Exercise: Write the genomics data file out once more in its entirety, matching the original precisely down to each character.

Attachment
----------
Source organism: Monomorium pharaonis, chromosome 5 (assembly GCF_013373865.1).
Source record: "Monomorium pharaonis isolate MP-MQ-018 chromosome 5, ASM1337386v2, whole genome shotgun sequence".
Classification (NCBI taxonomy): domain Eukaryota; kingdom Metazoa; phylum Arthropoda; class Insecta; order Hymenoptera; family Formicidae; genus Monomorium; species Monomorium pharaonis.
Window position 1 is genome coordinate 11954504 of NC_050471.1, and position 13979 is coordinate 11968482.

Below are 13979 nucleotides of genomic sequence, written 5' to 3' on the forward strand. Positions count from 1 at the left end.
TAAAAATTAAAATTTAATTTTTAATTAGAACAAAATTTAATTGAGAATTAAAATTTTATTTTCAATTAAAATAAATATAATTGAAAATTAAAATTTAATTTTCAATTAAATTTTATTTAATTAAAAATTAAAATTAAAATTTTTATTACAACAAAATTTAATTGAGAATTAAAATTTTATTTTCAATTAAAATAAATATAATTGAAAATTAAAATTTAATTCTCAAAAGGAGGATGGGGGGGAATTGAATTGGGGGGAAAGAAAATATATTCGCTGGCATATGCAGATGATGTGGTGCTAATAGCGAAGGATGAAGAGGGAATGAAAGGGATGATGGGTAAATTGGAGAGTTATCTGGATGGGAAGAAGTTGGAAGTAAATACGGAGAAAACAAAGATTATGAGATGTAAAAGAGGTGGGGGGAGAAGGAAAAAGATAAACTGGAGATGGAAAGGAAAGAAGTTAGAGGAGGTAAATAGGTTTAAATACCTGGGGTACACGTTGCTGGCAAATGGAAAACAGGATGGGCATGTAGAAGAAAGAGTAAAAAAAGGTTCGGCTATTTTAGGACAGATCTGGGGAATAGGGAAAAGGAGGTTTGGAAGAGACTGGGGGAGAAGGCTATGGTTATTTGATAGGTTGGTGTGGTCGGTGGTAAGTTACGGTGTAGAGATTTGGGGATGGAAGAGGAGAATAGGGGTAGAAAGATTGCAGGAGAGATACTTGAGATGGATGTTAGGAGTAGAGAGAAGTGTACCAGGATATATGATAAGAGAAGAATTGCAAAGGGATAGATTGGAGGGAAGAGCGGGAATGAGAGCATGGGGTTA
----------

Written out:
Source organism: Monomorium pharaonis, chromosome 5 (assembly GCF_013373865.1).
Source record: "Monomorium pharaonis isolate MP-MQ-018 chromosome 5, ASM1337386v2, whole genome shotgun sequence".
Classification (NCBI taxonomy): domain Eukaryota; kingdom Metazoa; phylum Arthropoda; class Insecta; order Hymenoptera; family Formicidae; genus Monomorium; species Monomorium pharaonis.
Window position 1 is genome coordinate 11954504 of NC_050471.1, and position 13979 is coordinate 11968482.

Below are 13979 nucleotides of genomic sequence, written 5' to 3' on the forward strand. Positions count from 1 at the left end.
TAAAAATTAAAATTTAATTTTTAATTAGAACAAAATTTAATTGAGAATTAAAATTTTATTTTCAATTAAAATAAATATAATTGAAAATTAAAATTTAATTTTCAATTAAATTTTATTTAATTAAAAATTAAAATTAAAATTTTTATTACAACAAAATTTAATTGAGAATTAAAATTTTATTTTCAATTAAAATAAATATAATTGAAAATTAAAATTTAATTCTCAAAAGGAGGATGGGGGGGAATTGAATTGGGGGGAAAGAAAATATATTCGCTGGCATATGCAGATGATGTGGTGCTAATAGCGAAGGATGAAGAGGGAATGAAAGGGATGATGGGTAAATTGGAGAGTTATCTGGATGGGAAGAAGTTGGAAGTAAATACGGAGAAAACAAAGATTATGAGATGTAAAAGAGGTGGGGGGAGAAGGAAAAAGATAAACTGGAGATGGAAAGGAAAGAAGTTAGAGGAGGTAAATAGGTTTAAATACCTGGGGTACACGTTGCTGGCAAATGGAAAACAGGATGGGCATGTAGAAGAAAGAGTAAAAAAAGGTTCGGCTATTTTAGGACAGATCTGGGGAATAGGGAAAAGGAGGTTTGGAAGAGACTGGGGGAGAAGGCTATGGTTATTTGATAGGTTGGTGTGGTCGGTGGTAAGTTACGGTGTAGAGATTTGGGGATGGAAGAGGAGAATAGGGGTAGAAAGATTGCAGGAGAGATACTTGAGATGGATGTTAGGAGTAGAGAGAAGTGTACCAGGATATATGATAAGAGAAGAATTGCAAAGGGATAGATTGGAGGGAAGAGCGGGAATGAGAGCATGGGGTTA